By Chris WoodsRead moreIn the U.S., farmers in the West have been at the forefront of the effort to curb the spread of the deadly virus.
As of September 30, the U and Canada had recorded more than 3,700 confirmed cases of Zika, the highest number since the virus was identified in Brazil in 2016.
That has brought the country’s agricultural sector to a virtual standstill.
But the situation has improved in the last few weeks.
The U. S. Food and Drug Administration on Friday announced a temporary ban on new imports of imported mosquito nets and insect repellents from Brazil and the Dominican Republic that are being made in the U., according to the Associated Press.
The agency said that it is concerned about the possibility of transmission of Zika through the use of mosquito nets.
It also said that in addition to Brazil, the United States has imported more than 500,000 mosquito nets, which can contain about 70,000 mosquitoes.
The FDA also said it is monitoring the safety of the insect repelling agents used in the country.
The country’s top agricultural official, Dr. Dan Pinto, said Thursday that he is recommending that all farmers and their contractors purchase insect repellers made in Brazil.
The move is a response to a study by the U-M Center for Environmental Health that found that in the first month after the Zika outbreak, nearly all of the pesticides and insecticides that were being used in South America were not being used properly, according to Dr. Pinto.
The Food and Drugs Administration said it has received more than 1,000 comments on the proposed new regulation, and will review those in the coming days.
The agency said it will take into account the comments and, if necessary, consider them in coming weeks.
“We need to make sure we are taking into account what’s best for the country and not just what’s good for the company,” Pinto said.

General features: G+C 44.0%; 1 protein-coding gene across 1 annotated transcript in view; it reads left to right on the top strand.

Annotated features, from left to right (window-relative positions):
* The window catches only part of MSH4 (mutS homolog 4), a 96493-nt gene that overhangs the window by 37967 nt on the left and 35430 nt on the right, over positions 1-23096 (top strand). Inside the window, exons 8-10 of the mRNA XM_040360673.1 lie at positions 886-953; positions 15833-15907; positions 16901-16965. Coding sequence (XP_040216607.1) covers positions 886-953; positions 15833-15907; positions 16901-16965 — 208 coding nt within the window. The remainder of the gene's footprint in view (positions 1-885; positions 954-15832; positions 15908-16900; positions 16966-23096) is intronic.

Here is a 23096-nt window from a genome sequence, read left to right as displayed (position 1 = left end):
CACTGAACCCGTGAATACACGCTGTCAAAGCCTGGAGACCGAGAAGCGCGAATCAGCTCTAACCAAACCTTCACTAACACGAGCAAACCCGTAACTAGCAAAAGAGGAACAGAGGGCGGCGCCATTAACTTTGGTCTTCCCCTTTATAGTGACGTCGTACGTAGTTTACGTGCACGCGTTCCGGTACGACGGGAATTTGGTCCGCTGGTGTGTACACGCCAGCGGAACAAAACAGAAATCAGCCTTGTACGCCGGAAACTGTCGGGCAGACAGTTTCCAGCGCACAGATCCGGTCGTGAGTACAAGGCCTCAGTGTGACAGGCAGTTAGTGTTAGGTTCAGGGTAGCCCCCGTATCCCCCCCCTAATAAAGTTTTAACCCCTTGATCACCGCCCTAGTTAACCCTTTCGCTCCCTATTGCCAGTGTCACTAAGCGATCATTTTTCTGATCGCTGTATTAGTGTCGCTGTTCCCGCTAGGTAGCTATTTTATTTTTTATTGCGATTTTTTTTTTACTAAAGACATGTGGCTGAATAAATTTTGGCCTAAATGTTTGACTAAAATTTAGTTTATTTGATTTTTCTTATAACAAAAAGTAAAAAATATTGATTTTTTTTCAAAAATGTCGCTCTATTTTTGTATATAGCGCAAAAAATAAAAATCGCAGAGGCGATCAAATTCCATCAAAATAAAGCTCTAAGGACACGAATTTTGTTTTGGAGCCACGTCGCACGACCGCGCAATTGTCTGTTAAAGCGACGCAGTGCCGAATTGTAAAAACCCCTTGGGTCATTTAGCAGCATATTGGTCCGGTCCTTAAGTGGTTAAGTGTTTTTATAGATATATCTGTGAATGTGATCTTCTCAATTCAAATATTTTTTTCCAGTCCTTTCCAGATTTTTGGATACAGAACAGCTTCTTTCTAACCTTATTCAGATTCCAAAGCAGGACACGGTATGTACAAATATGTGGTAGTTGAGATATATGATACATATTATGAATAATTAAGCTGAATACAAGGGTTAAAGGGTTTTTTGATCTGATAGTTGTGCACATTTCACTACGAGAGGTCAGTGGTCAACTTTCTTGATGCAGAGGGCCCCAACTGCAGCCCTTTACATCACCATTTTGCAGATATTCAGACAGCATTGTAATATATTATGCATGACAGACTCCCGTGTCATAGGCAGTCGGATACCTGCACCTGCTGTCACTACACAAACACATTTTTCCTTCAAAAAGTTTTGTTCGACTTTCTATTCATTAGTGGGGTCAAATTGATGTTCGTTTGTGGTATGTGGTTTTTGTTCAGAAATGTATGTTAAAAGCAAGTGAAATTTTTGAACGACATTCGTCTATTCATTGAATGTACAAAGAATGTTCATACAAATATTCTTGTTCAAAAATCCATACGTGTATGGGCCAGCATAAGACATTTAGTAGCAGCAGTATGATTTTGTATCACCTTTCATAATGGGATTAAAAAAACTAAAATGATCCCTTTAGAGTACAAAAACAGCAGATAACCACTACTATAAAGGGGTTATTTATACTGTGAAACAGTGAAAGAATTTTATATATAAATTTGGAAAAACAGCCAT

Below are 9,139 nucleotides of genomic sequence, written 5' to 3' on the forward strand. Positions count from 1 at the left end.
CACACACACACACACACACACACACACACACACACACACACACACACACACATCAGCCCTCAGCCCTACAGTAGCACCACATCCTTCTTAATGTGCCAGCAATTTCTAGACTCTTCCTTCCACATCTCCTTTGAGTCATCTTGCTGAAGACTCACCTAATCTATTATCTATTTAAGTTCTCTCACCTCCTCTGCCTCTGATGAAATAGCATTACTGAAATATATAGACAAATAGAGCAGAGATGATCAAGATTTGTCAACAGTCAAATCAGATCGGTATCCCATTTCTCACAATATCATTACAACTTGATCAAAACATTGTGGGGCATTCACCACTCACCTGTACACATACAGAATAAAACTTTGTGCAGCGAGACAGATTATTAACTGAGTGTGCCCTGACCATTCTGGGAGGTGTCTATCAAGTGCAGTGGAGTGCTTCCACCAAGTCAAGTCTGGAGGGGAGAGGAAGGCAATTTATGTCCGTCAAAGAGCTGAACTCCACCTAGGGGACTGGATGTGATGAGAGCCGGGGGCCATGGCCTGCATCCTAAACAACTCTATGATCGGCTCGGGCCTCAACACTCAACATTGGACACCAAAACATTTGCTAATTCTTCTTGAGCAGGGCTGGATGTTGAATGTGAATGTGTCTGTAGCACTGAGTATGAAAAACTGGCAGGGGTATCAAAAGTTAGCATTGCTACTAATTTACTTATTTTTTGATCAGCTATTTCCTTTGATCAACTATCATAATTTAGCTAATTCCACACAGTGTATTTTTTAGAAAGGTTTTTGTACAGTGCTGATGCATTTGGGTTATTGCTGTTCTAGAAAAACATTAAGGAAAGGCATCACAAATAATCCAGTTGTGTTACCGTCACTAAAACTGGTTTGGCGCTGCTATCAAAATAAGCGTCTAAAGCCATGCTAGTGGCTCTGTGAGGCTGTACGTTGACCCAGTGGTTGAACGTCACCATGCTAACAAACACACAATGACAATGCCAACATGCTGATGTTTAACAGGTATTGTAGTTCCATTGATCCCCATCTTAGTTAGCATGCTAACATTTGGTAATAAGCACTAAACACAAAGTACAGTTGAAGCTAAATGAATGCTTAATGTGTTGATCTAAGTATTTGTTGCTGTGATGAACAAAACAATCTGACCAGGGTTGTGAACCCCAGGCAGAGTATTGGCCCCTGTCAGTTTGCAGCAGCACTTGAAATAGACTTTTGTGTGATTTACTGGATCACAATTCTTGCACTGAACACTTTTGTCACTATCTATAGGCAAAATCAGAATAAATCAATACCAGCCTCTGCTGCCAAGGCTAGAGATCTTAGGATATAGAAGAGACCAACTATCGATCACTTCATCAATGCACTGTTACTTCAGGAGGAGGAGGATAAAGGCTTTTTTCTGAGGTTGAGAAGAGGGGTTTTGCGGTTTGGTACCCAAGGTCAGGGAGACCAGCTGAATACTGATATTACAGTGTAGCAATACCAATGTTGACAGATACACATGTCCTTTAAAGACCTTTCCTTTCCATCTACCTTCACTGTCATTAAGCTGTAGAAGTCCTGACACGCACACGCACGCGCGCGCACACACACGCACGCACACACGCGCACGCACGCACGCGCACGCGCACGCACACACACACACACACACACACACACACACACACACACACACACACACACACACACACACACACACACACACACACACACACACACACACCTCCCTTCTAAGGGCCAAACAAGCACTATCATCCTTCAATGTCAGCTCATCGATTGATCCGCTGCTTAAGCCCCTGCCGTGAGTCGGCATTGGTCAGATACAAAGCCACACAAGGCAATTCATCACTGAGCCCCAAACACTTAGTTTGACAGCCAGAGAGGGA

The Centers for Disease Control and Prevention said Friday that the agency is reviewing the proposed ban on imported mosquito net products.
It said it plans to review the data in coming days and will notify affected countries.
The Department of Agriculture and the U, in a joint statement, urged the World Health Organization to review mosquito net use and mosquito-borne disease surveillance in Latin America and the Caribbean.
They said the WHO should also consider mosquito control measures such as use of insect repella that protect against mosquito-transmitted diseases.
The WHO did not immediately respond to a request for comment.
A growing number of farmers in Latin American and Caribbean countries have begun using mosquito nets in their fields and are working with local health officials to limit the spread and spread of Zika.
But the new restrictions could slow the progress of some farmers, particularly in Brazil, which is still dealing with the worst outbreak of the virus in the Americas.
The country is now expected to have over 100,000 new cases.
The World Health Assembly in May voted unanimously to declare the region an Ebola-free zone.
In July, the World Food Program declared it an agricultural emergency.
Brazil’s president, Michel Temer, has pledged to help farmers and businesses cope with the outbreak.
The government has set up a three-month plan to help them adapt to the virus and implement measures to protect crops and livestock from mosquito-infested areas.